He is a carpenter and he has long hair, traits he shares with the person he portrayed on Good Friday at St. Therese of Lisieux Catholic Church in Montauk. But unlike Jesus, who was born in Bethlehem, Adrian Sanchez was born in Cuenca, Ecuador.
This is the church’s third Spanish language passion play, which re-enacts the Last Supper, the arrest of the man who became Jesus Christ, his trial, and crucifixion. It is also the third year Mr. Sanchez has portrayed him.
It was not a part he sought three years ago when the parish first took on the production. “Three years ago, we said, ‘We have to do something different,’ ” he said yesterday about the original concept. “Maybe I can help coordinate it,” was what he recalled saying. But when it came time to cast the role of Jesus, “They all pointed to me.”
“I get patted on the back, but they did it,” said the Rev. Michael Rieder, referring to the Spanish-speaking members of the parish. “Three years ago, they came to me and asked, could they do it? I said, yes, of course.” This year, two English-speaking parishioners volunteered to take part, John and Vivian Wilkinson. Mr. Sanchez said they handled their roles with aplomb.
One thing his devotion to the Catholic Church could not prepare Mr. Sanchez for, he said, was the feeling he got when he was attached to the cross for the first time, and it was raised. “You feel like you’re falling forward,” he said, “but, you get used to it.”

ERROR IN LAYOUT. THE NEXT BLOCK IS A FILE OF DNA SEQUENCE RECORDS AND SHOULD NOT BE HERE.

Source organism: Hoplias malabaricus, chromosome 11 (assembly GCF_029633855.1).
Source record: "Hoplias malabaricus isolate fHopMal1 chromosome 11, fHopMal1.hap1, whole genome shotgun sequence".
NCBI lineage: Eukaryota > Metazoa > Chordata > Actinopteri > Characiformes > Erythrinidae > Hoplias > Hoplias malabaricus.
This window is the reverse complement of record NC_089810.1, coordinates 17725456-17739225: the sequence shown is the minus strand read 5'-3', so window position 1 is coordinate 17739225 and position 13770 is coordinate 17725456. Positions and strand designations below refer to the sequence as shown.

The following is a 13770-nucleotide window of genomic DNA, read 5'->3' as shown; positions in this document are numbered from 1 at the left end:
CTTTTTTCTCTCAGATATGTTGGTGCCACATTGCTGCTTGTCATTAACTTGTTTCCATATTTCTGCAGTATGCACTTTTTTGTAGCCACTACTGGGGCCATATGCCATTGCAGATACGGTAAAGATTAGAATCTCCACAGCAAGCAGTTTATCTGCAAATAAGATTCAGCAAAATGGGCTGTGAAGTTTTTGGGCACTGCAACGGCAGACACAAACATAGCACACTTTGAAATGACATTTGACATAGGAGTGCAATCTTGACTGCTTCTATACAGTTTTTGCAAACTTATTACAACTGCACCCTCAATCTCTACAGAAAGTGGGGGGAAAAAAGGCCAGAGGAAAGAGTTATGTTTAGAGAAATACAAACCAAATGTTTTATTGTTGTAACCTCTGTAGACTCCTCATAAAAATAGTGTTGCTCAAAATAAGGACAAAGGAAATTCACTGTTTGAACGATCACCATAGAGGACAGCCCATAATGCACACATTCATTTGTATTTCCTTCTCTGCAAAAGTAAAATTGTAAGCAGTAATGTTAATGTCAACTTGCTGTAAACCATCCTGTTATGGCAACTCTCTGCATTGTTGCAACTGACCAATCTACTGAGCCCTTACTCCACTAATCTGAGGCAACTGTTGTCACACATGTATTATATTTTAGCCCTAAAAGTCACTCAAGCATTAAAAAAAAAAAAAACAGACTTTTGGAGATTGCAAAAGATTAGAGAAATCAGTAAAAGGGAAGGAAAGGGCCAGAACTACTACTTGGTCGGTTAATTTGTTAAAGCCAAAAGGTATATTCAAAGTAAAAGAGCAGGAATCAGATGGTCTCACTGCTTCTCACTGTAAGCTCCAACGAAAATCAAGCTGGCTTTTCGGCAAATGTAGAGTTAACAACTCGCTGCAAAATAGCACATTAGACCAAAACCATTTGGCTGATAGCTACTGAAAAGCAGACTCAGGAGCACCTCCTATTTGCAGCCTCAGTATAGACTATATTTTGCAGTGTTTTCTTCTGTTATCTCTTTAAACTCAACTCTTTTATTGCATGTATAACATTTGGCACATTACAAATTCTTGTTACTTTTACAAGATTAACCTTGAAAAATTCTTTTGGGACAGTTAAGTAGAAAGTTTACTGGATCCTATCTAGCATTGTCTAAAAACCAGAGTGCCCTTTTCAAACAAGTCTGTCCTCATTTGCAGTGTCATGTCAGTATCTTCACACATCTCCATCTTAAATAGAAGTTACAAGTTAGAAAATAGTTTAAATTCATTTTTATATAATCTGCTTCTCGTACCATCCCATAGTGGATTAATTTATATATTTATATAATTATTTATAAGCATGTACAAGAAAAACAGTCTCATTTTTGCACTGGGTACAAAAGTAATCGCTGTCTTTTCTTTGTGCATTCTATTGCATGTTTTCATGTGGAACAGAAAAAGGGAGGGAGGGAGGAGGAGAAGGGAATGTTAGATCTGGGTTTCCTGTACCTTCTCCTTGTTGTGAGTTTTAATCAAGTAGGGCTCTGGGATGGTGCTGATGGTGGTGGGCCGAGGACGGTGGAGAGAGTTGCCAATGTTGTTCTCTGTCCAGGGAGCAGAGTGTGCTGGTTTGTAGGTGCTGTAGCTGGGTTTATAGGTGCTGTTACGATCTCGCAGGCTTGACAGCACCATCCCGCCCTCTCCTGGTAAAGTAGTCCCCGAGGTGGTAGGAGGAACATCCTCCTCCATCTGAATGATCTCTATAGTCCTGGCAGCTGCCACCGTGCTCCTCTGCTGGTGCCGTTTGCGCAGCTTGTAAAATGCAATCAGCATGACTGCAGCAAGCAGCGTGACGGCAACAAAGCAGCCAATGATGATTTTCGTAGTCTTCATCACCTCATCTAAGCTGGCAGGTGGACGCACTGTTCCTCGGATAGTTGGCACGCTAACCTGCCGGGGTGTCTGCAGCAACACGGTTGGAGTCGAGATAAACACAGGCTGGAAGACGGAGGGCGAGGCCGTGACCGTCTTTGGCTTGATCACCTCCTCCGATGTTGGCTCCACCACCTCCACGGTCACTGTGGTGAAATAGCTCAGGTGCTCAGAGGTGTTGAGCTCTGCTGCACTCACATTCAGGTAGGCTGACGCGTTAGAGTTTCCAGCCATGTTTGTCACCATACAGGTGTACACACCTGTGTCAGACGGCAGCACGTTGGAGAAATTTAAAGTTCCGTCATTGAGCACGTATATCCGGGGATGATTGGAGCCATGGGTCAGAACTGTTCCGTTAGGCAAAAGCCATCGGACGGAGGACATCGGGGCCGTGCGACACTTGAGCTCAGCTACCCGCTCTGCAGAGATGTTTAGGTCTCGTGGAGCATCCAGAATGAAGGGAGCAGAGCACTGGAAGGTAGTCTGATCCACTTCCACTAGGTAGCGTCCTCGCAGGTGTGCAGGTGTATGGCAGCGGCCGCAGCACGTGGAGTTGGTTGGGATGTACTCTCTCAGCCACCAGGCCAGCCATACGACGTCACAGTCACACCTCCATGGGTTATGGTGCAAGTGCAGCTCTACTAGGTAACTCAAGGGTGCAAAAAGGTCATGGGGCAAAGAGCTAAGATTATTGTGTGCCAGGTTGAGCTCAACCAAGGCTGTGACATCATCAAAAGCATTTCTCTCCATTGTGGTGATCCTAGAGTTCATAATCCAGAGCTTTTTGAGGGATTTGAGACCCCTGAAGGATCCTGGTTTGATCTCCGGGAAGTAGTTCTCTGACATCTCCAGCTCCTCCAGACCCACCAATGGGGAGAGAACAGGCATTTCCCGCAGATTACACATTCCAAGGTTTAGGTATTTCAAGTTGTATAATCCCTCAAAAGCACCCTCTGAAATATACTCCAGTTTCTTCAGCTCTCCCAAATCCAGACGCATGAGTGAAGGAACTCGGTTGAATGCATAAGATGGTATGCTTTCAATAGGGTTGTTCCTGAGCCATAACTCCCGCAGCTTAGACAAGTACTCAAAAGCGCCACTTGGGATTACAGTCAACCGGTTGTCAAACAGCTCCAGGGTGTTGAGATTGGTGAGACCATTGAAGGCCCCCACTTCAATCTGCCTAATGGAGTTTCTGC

It was chilly and windy on Good Friday. “I was afraid he was going to die of frostbite, not crucifixion,” the pastor, who is known as Father Mike, said.
Some of those watching the play, which started on the lawn of the parish school across Essex Street before moving to the steps in front of the church, spoke no Spanish.
“It tells you that no matter what language you speak, you can understand,” the pastor said. Ultimately, one goal of the production is simple, he said: “To join the Spanish community with the American community. We want people to collaborate. There is always room for more people.”
“This is becoming a new part of our parish tradition,” he said. “We are not two parishes, we are one.”